The Payment System Board discussed the announcement by Facebook of the proposed introduction of a ‘global cryptocurrency’.
The Payments System Board, one of two boards of the Reserve Bank of Australia, has earlier today posted an update regarding its August 2019 Meeting.
The Payments System Board, which responsible for the Reserve Bank’s payments system policy, including policy in relation to clearing and settlement (CS) facilities, discussed a variety of issues at its meeting today, including crypto-assets.
The Board discussed the announcement by Facebook of the proposed introduction of a ‘global cryptocurrency’ as well as a new Facebook subsidiary to provide digital wallet services.
“Bank staff will continue to coordinate with relevant domestic and overseas regulators, to ensure that any payments system implications are appropriately addressed before any launch”.
Let’s note that, in Australia, the Treasury released a paper in January seeking views on the potential benefits and risks of ICOs and the application of the domestic regulatory framework to ICOs.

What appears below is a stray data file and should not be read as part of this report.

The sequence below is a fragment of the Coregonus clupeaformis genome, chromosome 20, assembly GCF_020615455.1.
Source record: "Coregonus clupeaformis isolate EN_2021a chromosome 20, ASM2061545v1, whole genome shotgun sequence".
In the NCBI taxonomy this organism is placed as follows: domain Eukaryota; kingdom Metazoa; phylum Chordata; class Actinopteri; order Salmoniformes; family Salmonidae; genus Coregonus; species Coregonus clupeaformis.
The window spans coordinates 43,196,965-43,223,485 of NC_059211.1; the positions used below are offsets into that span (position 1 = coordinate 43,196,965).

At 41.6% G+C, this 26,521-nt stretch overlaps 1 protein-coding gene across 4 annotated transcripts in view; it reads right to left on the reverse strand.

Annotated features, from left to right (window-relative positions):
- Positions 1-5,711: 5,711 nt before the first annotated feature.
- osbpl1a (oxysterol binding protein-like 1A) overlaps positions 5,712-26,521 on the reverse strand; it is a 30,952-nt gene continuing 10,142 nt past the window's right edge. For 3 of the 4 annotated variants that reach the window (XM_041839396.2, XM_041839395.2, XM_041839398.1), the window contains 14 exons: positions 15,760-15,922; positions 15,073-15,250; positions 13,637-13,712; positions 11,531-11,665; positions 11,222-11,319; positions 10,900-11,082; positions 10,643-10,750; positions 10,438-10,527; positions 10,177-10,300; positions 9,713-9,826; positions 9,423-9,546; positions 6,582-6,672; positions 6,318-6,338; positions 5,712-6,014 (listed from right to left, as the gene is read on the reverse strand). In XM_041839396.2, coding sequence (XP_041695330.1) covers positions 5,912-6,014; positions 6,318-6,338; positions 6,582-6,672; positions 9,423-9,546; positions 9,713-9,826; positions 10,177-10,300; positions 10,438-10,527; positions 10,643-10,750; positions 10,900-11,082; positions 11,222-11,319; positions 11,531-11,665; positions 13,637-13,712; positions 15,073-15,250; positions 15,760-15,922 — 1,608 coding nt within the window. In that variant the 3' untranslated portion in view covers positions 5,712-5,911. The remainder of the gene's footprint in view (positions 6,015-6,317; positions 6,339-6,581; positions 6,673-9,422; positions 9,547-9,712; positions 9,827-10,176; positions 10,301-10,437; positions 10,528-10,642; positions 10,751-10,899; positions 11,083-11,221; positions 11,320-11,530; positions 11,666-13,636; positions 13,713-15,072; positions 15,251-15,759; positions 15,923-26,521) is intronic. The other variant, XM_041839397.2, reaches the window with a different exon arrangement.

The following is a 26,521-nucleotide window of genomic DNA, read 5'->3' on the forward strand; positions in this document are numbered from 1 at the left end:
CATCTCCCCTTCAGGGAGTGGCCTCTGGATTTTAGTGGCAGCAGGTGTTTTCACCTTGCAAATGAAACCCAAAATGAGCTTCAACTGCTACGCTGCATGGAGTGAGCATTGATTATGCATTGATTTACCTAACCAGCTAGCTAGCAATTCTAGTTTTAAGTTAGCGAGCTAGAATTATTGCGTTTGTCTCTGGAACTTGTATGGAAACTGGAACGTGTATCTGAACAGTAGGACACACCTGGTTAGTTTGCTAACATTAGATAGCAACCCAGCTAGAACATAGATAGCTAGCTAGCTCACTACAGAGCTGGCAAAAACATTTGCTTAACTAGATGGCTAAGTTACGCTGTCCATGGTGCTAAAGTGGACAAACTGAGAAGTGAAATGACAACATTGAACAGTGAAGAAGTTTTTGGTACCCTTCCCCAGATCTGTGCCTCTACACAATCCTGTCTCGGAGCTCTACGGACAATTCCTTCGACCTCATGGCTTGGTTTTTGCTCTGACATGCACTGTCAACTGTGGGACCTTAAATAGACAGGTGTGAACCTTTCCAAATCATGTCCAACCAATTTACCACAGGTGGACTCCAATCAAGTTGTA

Relatedly, ASIC has continued its work to mitigate potential harm from crypto-assets to consumers and investors. In particular, ASIC intends to monitor ICOs closely to ensure compliant behaviour, and to introduce market infrastructure regulation for crypto-currency exchanges.
Effective April 3, 2018, digital currency exchange providers have additional AML/CTF obligations. These include:
- adopting and maintaining an AML/CTF program to identify, mitigate and manage money laundering and terrorism financing risks;
- identifying and verifying the identities of their customers;
- reporting to AUSTRAC suspicious matters, and transactions involving physical currency of $10,000 or more;
- keeping certain records for seven years.
Regarding the stance of other jurisdictions towards Facebook’s Libra, let’s recall that, in June this year, John Glen, Economic Secretary to the UK Treasury, brushed off a question about the launch.
The question was:
“To ask the Chancellor of the Exchequer, what assessment he has made of the potential effect of plans by Facebook to launch its own crypto-currency, Libra, on the stability of the financial system”.
John Glen answered that the Government does not comment on the proposed business models of individual companies.